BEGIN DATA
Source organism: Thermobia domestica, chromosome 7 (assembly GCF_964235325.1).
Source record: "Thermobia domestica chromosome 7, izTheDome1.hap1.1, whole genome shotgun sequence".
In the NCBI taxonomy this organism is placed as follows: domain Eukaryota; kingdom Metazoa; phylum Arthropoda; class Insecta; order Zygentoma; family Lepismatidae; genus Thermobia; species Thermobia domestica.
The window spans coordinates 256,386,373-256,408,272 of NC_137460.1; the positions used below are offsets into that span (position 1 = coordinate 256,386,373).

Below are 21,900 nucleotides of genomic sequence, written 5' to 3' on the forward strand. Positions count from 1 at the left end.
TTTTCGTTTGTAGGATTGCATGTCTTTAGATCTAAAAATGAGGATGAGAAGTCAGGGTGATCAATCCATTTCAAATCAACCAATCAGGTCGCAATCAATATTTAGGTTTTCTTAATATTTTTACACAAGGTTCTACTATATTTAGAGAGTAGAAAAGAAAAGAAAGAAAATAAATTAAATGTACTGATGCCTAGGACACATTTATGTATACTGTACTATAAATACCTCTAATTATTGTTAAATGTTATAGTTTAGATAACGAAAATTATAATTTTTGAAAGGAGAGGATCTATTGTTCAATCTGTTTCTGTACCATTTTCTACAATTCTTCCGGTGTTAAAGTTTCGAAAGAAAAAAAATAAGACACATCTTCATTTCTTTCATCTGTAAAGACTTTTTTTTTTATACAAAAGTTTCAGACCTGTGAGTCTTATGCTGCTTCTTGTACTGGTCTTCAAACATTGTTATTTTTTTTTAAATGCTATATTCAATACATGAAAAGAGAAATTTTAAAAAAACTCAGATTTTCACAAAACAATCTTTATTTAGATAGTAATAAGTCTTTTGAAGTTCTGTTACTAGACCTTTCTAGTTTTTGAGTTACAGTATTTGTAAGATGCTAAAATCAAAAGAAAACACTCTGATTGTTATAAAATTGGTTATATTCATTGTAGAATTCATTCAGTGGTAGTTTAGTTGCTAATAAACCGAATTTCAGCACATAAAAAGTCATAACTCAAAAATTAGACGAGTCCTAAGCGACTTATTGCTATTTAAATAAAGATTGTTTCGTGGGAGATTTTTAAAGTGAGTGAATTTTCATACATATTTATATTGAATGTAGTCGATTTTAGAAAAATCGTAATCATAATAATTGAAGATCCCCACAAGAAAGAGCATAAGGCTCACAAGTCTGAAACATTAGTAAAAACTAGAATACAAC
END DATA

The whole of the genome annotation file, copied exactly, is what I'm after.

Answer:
Source organism: Thermobia domestica, chromosome 7 (assembly GCF_964235325.1).
Source record: "Thermobia domestica chromosome 7, izTheDome1.hap1.1, whole genome shotgun sequence".
In the NCBI taxonomy this organism is placed as follows: domain Eukaryota; kingdom Metazoa; phylum Arthropoda; class Insecta; order Zygentoma; family Lepismatidae; genus Thermobia; species Thermobia domestica.
The window spans coordinates 256,386,373-256,408,272 of NC_137460.1; the positions used below are offsets into that span (position 1 = coordinate 256,386,373).

Below are 21,900 nucleotides of genomic sequence, written 5' to 3' on the forward strand. Positions count from 1 at the left end.
TTTTCGTTTGTAGGATTGCATGTCTTTAGATCTAAAAATGAGGATGAGAAGTCAGGGTGATCAATCCATTTCAAATCAACCAATCAGGTCGCAATCAATATTTAGGTTTTCTTAATATTTTTACACAAGGTTCTACTATATTTAGAGAGTAGAAAAGAAAAGAAAGAAAATAAATTAAATGTACTGATGCCTAGGACACATTTATGTATACTGTACTATAAATACCTCTAATTATTGTTAAATGTTATAGTTTAGATAACGAAAATTATAATTTTTGAAAGGAGAGGATCTATTGTTCAATCTGTTTCTGTACCATTTTCTACAATTCTTCCGGTGTTAAAGTTTCGAAAGAAAAAAAATAAGACACATCTTCATTTCTTTCATCTGTAAAGACTTTTTTTTTTATACAAAAGTTTCAGACCTGTGAGTCTTATGCTGCTTCTTGTACTGGTCTTCAAACATTGTTATTTTTTTTTAAATGCTATATTCAATACATGAAAAGAGAAATTTTAAAAAAACTCAGATTTTCACAAAACAATCTTTATTTAGATAGTAATAAGTCTTTTGAAGTTCTGTTACTAGACCTTTCTAGTTTTTGAGTTACAGTATTTGTAAGATGCTAAAATCAAAAGAAAACACTCTGATTGTTATAAAATTGGTTATATTCATTGTAGAATTCATTCAGTGGTAGTTTAGTTGCTAATAAACCGAATTTCAGCACATAAAAAGTCATAACTCAAAAATTAGACGAGTCCTAAGCGACTTATTGCTATTTAAATAAAGATTGTTTCGTGGGAGATTTTTAAAGTGAGTGAATTTTCATACATATTTATATTGAATGTAGTCGATTTTAGAAAAATCGTAATCATAATAATTGAAGATCCCCACAAGAAAGAGCATAAGGCTCACAAGTCTGAAACATTAGTAAAAACTAGAATACAAC